AI Ethics: From Principles to Practice

Artificial intelligence raises many ethical and societal issues.

Artificial intelligence raises many ethical and societal issues. (For an overview, see my book AI Ethics and The Political Philosophy of AI). Consider for example questions about responsibility and AI in health care, challenges related to the future work when AI is used in industry, or bias in texts written by chatbots. It is important to ensure human oversight and accountability, safety, privacy, transparency, fairness, and sustainability.

In response to calls for AI ethics by experts across sectors, today there is more discussion about these issues – in the private sector, in the media, and in policy. For example, the European Commission has published ethics guidelines for trustworthy AI in a document prepared by the High-Level Expert Group on AI and later has proposed regulation with rules on artificial intelligence.

But due to the speed of technological development in this area legislation often comes too late, and talking about principles and ethics at a general level is not enough. Now is the time for implementing ethics in the technology. Since the technology is still in development, we now have a unique chance to shape the technology in ways that are ethically and politically responsible and trustworthy.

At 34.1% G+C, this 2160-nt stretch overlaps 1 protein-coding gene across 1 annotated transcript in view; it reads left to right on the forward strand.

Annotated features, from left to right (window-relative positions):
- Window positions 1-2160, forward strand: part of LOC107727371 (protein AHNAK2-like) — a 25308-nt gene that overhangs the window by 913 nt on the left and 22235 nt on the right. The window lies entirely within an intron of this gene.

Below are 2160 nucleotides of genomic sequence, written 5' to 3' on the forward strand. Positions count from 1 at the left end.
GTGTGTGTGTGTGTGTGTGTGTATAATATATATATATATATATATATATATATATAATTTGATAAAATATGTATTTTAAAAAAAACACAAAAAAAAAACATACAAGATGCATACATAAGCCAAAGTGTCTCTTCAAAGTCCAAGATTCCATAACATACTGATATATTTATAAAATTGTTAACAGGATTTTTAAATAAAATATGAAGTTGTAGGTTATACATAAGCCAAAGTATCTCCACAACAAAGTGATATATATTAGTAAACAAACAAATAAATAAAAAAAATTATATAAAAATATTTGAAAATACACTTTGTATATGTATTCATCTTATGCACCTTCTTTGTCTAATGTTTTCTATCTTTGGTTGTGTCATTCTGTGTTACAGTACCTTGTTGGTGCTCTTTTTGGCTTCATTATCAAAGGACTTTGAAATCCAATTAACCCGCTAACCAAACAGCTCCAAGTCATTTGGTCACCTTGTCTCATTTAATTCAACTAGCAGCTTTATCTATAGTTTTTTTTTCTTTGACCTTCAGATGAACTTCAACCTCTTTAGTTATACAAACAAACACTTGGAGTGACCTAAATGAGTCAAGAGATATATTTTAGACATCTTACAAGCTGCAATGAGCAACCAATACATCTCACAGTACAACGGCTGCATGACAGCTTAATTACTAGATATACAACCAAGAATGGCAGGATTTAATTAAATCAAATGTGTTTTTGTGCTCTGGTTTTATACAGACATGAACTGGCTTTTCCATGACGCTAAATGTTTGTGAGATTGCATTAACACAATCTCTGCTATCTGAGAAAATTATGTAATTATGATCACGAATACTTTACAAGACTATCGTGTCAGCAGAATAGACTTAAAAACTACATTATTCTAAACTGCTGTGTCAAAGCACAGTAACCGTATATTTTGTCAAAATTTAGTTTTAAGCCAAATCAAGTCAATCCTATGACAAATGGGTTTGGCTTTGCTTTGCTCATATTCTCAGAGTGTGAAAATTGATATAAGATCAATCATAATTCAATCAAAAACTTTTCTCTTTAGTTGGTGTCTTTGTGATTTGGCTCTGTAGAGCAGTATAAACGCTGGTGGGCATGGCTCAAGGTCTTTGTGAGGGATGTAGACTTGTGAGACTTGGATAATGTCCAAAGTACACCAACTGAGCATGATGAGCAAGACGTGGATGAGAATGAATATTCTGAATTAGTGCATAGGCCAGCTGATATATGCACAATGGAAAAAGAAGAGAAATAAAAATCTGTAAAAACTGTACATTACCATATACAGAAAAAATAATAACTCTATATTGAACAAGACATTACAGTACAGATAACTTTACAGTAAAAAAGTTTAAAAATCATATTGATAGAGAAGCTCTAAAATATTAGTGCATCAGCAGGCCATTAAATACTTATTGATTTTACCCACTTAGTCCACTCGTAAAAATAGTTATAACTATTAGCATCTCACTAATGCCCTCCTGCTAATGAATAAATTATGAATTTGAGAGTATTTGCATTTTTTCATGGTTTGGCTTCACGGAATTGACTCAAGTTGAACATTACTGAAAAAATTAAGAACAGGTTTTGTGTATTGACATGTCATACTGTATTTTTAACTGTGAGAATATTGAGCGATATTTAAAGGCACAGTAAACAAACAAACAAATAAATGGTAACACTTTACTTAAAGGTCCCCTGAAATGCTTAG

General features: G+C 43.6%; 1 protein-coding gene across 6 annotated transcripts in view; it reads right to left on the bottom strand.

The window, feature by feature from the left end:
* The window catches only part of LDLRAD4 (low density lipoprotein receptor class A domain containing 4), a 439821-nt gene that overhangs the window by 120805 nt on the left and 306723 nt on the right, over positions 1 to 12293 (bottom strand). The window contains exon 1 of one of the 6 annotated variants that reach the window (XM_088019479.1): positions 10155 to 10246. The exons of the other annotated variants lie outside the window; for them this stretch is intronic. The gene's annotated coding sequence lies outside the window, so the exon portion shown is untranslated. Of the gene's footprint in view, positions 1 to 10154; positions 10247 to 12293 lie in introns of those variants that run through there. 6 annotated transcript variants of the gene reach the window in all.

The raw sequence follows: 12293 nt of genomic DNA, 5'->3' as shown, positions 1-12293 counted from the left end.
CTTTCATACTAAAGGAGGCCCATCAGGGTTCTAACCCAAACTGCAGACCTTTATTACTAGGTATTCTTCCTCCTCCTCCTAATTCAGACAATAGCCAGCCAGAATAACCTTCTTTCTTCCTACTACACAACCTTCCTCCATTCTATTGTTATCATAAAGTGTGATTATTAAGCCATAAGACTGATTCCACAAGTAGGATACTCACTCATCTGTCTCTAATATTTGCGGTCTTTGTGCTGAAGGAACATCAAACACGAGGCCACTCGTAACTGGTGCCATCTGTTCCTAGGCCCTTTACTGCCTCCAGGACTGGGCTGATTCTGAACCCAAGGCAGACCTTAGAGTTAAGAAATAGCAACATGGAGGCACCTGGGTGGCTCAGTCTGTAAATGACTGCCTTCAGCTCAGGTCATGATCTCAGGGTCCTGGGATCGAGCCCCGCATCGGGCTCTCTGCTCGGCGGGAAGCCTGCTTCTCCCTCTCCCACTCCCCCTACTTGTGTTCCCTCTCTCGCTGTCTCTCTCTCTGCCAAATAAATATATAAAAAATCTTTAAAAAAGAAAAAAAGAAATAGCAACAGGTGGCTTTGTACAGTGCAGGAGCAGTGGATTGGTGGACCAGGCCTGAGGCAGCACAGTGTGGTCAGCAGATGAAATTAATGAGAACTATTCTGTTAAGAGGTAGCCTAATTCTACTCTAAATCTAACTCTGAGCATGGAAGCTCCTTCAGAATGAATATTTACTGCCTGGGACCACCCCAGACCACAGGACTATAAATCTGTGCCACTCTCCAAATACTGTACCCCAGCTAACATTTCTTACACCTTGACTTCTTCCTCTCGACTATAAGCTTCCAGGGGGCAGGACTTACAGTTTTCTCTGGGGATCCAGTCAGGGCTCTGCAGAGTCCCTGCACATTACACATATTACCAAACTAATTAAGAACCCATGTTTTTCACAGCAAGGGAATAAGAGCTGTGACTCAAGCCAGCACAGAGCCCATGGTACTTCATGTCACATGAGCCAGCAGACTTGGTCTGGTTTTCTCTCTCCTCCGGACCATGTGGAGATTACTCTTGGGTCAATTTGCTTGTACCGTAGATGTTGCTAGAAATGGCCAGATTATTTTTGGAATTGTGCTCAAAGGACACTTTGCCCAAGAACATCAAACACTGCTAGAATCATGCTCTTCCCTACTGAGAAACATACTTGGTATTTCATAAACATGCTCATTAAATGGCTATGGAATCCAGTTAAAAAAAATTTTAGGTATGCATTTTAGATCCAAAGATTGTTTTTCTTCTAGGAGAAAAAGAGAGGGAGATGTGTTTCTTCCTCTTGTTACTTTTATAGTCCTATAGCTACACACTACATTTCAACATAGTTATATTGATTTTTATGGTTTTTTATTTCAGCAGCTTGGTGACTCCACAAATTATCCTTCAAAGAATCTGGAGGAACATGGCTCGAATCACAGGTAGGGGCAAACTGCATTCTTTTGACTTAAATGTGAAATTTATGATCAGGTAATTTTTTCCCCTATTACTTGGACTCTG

This project can be helped by means of regulation, but it also requires more research and private initiatives and investment. Next to projects by big tech firms themselves, there is a need for a broad spectrum of players in this area and for new, innovative approaches that link to all kinds of places and entities where the technology is developed – not just the Google’s and OpenAI’s of this world.

Moreover, for this to succeed, we need properly interdisciplinary teams with AI developers and designers but also ethical and legal experts. We also need to involve users and other stakeholders.

Daiki responds to these needs and offers software products, consultancy services, and opportunities for community building that embeds principles in the development process of AI systems. We are starting with the medical sector, but will expand to other areas as well.

AI ethics is much needed. Without it, things cannot only go terribly wrong from a financial and business perspective; we also miss an opportunity to contribute to more ethically sustainable technology and, ultimately, to a better world.

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